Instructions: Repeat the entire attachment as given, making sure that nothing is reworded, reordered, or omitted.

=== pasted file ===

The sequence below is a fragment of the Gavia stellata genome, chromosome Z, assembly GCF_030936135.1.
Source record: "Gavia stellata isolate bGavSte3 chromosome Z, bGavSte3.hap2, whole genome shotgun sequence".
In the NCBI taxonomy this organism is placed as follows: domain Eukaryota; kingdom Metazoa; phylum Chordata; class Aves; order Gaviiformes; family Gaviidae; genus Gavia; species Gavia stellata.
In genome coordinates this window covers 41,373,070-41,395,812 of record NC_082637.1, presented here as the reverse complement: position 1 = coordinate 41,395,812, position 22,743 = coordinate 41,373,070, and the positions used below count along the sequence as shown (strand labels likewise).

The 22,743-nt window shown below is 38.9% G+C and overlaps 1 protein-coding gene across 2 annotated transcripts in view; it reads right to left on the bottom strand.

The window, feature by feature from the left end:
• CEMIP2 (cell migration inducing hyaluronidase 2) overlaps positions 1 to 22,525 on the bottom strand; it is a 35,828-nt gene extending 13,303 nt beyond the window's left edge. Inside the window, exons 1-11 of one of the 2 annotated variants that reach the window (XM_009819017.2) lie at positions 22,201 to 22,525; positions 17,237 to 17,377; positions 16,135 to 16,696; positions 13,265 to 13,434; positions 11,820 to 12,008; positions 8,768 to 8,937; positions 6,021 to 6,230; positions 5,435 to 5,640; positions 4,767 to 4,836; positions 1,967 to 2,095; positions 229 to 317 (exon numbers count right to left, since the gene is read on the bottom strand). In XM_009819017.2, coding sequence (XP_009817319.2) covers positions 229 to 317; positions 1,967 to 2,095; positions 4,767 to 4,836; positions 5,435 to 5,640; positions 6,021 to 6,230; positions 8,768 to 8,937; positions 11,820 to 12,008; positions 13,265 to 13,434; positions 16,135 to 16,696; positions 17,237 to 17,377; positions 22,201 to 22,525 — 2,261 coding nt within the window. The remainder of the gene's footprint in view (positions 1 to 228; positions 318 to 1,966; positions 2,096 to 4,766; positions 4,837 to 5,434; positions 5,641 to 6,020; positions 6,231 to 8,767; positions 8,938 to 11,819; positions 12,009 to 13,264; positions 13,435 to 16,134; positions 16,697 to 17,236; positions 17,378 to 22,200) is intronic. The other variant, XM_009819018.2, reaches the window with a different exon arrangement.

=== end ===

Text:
The sequence below is a fragment of the Gavia stellata genome, chromosome Z, assembly GCF_030936135.1.
Source record: "Gavia stellata isolate bGavSte3 chromosome Z, bGavSte3.hap2, whole genome shotgun sequence".
In the NCBI taxonomy this organism is placed as follows: domain Eukaryota; kingdom Metazoa; phylum Chordata; class Aves; order Gaviiformes; family Gaviidae; genus Gavia; species Gavia stellata.
In genome coordinates this window covers 41,373,070-41,395,812 of record NC_082637.1, presented here as the reverse complement: position 1 = coordinate 41,395,812, position 22,743 = coordinate 41,373,070, and the positions used below count along the sequence as shown (strand labels likewise).

The 22,743-nt window shown below is 38.9% G+C and overlaps 1 protein-coding gene across 2 annotated transcripts in view; it reads right to left on the bottom strand.

The window, feature by feature from the left end:
• CEMIP2 (cell migration inducing hyaluronidase 2) overlaps positions 1 to 22,525 on the bottom strand; it is a 35,828-nt gene extending 13,303 nt beyond the window's left edge. Inside the window, exons 1-11 of one of the 2 annotated variants that reach the window (XM_009819017.2) lie at positions 22,201 to 22,525; positions 17,237 to 17,377; positions 16,135 to 16,696; positions 13,265 to 13,434; positions 11,820 to 12,008; positions 8,768 to 8,937; positions 6,021 to 6,230; positions 5,435 to 5,640; positions 4,767 to 4,836; positions 1,967 to 2,095; positions 229 to 317 (exon numbers count right to left, since the gene is read on the bottom strand). In XM_009819017.2, coding sequence (XP_009817319.2) covers positions 229 to 317; positions 1,967 to 2,095; positions 4,767 to 4,836; positions 5,435 to 5,640; positions 6,021 to 6,230; positions 8,768 to 8,937; positions 11,820 to 12,008; positions 13,265 to 13,434; positions 16,135 to 16,696; positions 17,237 to 17,377; positions 22,201 to 22,525 — 2,261 coding nt within the window. The remainder of the gene's footprint in view (positions 1 to 228; positions 318 to 1,966; positions 2,096 to 4,766; positions 4,837 to 5,434; positions 5,641 to 6,020; positions 6,231 to 8,767; positions 8,938 to 11,819; positions 12,009 to 13,264; positions 13,435 to 16,134; positions 16,697 to 17,236; positions 17,378 to 22,200) is intronic. The other variant, XM_009819018.2, reaches the window with a different exon arrangement.